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We have all this data, but should we use it?

Remembering back to my last post, the amount of data kept on a customer is increasing within organizations and tying this data to customer survey data could help us gain better insights into the customer experience. 

Potentially fulfilling every researcher’s dream, using this data could open the door to massive amounts of data to analyze while answering business questions.   However, with that we can’t lose sight of the quality of the data. In other words, more bad data isn’t necessarily better. So keeping that in mind, before we use this data to help aid us in understanding our customers, we need to evaluate the data itself.

The first thing to do here is look to see what data you have available. This will help you gain a better understanding of where/how this data could enhance your understanding of the customer experience. For example, if only product information is kept for customers, then it would be logical to look at this data alongside a customer’s product ratings. This could help explain trends you are seeing in the data, as well as gain a profile of the type of customers that use particular products. A few examples of things to consider are…

·         Type of data?

o   Is it sales history? Customer demographics? Account Information (ex. size, tenure, etc)?

o   Do we have information for individual contacts within an account or simply account level information?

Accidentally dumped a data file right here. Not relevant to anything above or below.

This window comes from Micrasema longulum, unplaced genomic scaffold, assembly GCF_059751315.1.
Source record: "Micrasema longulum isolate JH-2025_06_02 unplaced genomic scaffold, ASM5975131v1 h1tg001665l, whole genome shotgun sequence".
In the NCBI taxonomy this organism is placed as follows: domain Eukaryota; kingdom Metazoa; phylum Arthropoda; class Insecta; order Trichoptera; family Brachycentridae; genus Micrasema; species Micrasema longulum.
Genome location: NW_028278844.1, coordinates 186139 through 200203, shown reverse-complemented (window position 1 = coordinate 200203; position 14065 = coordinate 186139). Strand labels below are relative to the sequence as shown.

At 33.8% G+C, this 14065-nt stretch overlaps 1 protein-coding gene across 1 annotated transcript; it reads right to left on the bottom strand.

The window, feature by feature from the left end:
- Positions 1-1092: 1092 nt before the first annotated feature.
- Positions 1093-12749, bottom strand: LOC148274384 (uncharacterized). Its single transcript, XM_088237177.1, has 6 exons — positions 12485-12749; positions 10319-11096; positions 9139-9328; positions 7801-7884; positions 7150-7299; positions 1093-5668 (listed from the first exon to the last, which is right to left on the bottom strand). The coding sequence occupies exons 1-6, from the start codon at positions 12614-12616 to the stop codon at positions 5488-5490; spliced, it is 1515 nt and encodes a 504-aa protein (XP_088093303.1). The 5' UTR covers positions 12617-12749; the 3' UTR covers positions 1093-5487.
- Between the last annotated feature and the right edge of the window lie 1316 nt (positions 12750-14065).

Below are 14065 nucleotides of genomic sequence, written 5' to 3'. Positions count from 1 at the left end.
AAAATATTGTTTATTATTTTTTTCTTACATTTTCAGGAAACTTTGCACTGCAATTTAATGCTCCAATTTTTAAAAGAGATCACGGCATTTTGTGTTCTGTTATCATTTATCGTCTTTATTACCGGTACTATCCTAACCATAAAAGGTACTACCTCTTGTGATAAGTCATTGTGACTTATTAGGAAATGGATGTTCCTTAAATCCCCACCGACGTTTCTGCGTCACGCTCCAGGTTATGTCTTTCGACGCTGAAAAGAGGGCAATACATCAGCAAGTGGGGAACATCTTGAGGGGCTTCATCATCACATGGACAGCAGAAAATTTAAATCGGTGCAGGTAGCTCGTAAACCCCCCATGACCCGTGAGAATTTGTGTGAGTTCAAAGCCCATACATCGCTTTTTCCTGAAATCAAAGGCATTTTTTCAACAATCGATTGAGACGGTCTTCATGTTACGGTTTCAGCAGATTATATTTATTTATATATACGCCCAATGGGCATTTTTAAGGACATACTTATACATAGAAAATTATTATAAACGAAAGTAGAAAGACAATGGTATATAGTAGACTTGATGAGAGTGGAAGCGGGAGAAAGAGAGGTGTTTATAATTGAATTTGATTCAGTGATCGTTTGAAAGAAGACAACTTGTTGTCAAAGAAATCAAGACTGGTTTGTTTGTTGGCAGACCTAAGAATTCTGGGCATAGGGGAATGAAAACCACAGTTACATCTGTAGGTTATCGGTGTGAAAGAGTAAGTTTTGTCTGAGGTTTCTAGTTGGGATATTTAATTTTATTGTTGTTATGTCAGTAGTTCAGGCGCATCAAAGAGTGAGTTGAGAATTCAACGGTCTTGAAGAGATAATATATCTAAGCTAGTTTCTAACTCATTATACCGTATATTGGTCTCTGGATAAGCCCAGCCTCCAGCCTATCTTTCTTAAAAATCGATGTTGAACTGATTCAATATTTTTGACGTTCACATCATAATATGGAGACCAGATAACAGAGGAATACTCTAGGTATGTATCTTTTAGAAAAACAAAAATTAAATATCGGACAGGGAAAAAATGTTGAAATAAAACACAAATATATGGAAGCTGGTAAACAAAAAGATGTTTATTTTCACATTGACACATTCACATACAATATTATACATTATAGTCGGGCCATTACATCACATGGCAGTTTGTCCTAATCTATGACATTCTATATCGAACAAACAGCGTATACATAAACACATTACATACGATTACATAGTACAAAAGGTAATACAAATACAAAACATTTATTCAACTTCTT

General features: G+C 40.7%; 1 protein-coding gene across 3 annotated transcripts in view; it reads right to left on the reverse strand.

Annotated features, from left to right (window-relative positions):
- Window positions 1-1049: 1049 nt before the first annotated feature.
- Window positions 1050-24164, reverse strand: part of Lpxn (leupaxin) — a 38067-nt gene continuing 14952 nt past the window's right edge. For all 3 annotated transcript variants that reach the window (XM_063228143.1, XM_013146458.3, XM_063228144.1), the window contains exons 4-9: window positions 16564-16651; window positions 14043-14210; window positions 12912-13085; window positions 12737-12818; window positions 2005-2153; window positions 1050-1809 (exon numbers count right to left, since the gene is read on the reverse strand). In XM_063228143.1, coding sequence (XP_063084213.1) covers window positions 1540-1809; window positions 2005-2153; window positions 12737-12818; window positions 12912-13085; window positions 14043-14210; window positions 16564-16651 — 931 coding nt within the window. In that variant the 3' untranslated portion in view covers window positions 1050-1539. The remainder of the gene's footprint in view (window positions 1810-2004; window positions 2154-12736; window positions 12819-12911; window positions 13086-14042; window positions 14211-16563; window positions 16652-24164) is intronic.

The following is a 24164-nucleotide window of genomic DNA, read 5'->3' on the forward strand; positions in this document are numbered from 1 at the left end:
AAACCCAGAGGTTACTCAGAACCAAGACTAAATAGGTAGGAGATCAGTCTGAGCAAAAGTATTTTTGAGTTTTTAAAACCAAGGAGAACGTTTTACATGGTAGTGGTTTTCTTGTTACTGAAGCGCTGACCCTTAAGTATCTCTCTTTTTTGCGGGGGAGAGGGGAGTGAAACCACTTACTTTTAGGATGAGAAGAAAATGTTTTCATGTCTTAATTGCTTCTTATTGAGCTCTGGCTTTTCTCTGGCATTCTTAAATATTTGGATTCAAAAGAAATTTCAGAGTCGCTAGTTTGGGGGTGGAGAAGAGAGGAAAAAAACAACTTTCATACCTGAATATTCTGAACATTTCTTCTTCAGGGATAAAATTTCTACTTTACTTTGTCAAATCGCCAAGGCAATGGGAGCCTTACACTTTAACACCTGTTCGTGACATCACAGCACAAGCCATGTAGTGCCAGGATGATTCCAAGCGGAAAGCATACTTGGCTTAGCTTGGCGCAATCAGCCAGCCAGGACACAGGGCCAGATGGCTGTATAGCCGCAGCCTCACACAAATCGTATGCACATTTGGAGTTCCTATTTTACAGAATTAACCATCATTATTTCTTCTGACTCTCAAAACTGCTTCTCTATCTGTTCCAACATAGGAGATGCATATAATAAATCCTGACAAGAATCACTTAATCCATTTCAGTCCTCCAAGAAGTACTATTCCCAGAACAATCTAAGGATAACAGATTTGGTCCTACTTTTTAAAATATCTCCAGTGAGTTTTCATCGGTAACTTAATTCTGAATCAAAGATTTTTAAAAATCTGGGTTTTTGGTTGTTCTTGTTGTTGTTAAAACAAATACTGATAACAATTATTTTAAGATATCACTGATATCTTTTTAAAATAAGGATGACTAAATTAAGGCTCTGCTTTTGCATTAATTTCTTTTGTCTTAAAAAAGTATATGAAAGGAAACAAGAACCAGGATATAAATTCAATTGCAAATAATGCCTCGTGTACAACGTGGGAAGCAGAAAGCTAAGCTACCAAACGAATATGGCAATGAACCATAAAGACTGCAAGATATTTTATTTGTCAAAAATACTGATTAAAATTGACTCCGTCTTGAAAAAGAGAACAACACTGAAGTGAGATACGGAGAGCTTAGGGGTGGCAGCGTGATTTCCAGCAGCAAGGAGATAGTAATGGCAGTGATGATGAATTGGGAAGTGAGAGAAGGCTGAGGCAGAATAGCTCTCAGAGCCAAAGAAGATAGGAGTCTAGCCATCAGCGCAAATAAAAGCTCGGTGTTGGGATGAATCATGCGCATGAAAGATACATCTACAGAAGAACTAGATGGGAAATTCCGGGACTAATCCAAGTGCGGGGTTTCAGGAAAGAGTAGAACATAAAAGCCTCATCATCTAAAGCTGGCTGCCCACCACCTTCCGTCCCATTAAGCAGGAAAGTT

– How easily can this be linked to customer survey data? Are there common fields, such as customer ID, which can be used to link the data?

o   Is data tied to an individual/account or is it tied to departments within your company (ex. call center, agent)?

o    If there are metrics in the data (ex. Issue Resolution Days), how is it calculated by your company?

·         Location of data?

o   Is all this data stored in a central database? Spread out among different parts of the organization?

o   Is this data available for you to access? Format you can use?

The second thing to assess is the quality of the data to ensure that it is giving us accurate information about our customers. We don’t want to use customer data that has never been updated or doesn’t reflect the current customer’s situation. Instead we want this data to accurately reflect our customer as they are today so this information can be paired with their current perceptions of your company. A few examples of things to consider are…

·         Who owns this data?

o   How is it populated?

o   How often is it updated? 

·         Is there a lot of missing data?

o   Do we have data just for select segments of customers or for all customers?

This assessment will give us a better understanding of what the data is telling you, where it may be best used in the analysis, how best to link the data, how easy it will be to obtain and then any cautions/limitations that could be kept in mind with the use of this data. More to come next week on linking and benefits of using the data…

Becca Lewis

Director, Marketing Sciences

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